With the 2014 Winter Olympics in Sochi all wrapped up, we wanted to take a look back at the most impressive looks. (And we mean impressive in the dictionary sense of “to leave an impression.”) The looks are ranked from Gold to Did-Not-Finish. And if the medals look a little off-color, that’s because we use the bacon medal system, as imagined by American snowboarder Sage Kotsenburg, who, upon receiving a gold, Tweeted “Ahh I wish the Sochi medals were made out of bacon thoooo..!!” Godshall’s Meats in Pennsylvania and Conan O’Brien made his dream a reality, and we are honoring that dream, because it’s tastier than gold (and tastier than Chicken McNuggets, for that matter). On with the awards…
His workwear is a bulky armor of hydrophobic synthetic leather, closed-cell foam and plastic, but Sweden’s goaltender Henrik Lundquist (who plays for the New York Rangers when he works professionally on these shores) cuts a dapper figure in his off-hours. In Sochi, he showed off a suit and urbane overcoat at sea-level, and made nice use of Team Sweden and H&M gear for the cooler altitudes. His team went home with silver, but we’re awarding him a Gold.
The closing ceremonies are always a melting pot of multiculturalism. This year, that meant passing the torch to South Korean town of Pyeongchang for the 2018 games. Plus, this little dance troupe managed to invoke both David Bowie and curling in these inspired clown sweeper outfits. Solid silver.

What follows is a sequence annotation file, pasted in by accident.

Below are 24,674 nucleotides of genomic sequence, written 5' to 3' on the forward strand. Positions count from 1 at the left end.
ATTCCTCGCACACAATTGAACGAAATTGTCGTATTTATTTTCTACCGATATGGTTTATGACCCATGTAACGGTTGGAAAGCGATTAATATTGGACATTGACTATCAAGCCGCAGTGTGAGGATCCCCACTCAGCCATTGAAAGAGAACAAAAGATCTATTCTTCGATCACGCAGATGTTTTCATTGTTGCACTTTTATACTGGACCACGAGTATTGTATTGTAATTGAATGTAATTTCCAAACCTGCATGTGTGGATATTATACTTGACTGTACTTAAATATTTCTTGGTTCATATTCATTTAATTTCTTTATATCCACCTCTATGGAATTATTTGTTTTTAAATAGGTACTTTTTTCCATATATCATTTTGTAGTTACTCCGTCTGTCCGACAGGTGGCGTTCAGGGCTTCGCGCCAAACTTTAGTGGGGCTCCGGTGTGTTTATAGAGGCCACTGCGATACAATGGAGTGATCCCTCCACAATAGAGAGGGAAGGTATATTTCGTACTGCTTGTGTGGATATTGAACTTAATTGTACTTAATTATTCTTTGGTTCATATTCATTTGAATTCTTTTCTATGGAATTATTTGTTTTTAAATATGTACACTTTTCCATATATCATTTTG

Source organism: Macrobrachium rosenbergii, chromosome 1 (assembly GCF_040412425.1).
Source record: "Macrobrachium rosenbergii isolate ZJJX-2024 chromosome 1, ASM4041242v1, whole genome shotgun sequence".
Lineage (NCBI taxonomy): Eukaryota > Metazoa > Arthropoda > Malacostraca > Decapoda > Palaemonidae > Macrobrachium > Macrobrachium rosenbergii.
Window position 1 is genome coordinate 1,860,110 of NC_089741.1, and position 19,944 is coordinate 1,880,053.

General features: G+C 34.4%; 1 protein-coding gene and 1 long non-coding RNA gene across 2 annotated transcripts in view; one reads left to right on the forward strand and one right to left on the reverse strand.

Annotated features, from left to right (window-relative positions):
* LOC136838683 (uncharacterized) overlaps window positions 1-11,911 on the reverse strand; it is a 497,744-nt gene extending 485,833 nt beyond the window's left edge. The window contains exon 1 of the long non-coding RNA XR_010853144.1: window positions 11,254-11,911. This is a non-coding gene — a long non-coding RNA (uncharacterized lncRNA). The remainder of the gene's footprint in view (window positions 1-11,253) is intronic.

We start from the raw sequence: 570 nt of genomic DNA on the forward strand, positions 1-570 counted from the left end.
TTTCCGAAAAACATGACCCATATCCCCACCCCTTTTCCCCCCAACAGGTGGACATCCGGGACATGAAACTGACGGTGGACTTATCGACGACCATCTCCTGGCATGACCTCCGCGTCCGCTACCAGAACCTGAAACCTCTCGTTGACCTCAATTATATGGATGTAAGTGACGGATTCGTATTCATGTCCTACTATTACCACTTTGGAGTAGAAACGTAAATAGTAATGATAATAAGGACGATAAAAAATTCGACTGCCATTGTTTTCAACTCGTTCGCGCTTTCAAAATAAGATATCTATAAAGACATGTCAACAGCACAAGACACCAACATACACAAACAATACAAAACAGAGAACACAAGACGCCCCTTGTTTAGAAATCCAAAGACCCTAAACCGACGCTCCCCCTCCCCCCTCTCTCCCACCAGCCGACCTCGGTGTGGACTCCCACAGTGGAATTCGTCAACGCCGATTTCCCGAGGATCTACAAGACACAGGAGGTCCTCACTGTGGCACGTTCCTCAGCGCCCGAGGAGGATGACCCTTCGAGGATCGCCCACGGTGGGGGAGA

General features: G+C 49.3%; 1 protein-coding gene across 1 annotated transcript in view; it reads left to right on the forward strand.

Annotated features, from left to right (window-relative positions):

Prince Hubertus of Hohenlohe-Langenburg
Renaissance man Prince Hubertus of Hohenlohe-Langenburg is a photographer, pop singer, and an alpine skier who founded the Mexico Ski Federation. This was the sixth olympics for the 55-year-old, and his mariachi-themed ski suit took a predictable white-washing in Langenburg’s only run (a DNF in the slalom). But he aced the opening ceremonies with his subtle apres-ski look. That’s a bronze and a gold.
Norway Men’s Curling Team
Love ’em or hate ’em, the Norway Men’s Curling team made a bold, iconic display with their garish, go-to-hell Loudmouth golf pants. And, for fans of sports lore and superstition, the team wore a different design for every single one of their nine round robin matches. When they were forced into a sudden death tie-breaker against Great Britain, they ran out of designs. So they re-wore their paint splatter designed pants–and lost. Look out for an endless variety of patterns at Pyeongchang. Gold.
Had he medaled, Swedish freestyle skier Henrik Harlaut’s decision to bare all while being hurled through the air would have been deemed genius, a savvy, aerodynamic calculation that created just enough drag to help him complete the last 120 degrees of a double-cork 1260. But he didn’t, so here’s a gif…
Right, we weren’t big fans at first either. But, after the Polo Ralph Lauren’s “Made-In-China” debacle during the London games in 2012, they made good on their pledge to deliver a uniform that was completely Made in the USA. According to the LA Times, “Wool for the opening ceremony sweater […] came from a sheep farm in Oregon and was spun in Pennsylvania. The yarn was then dyed in North Carolina before landing in the Parks’ factory.” The Parks, naturalized American citizens from South Korea, were responsible for the construction and knitting of each garment, and their Ball of Cotton factory in LA spent 12+ hours on each sweater. The Parks themselves bought a new big screen TV and a big order of El Pollo Loco take-out to enjoy their handiwork on the Opening Ceremonies broadcast. That sounds like a Gold for the US, plain and simple.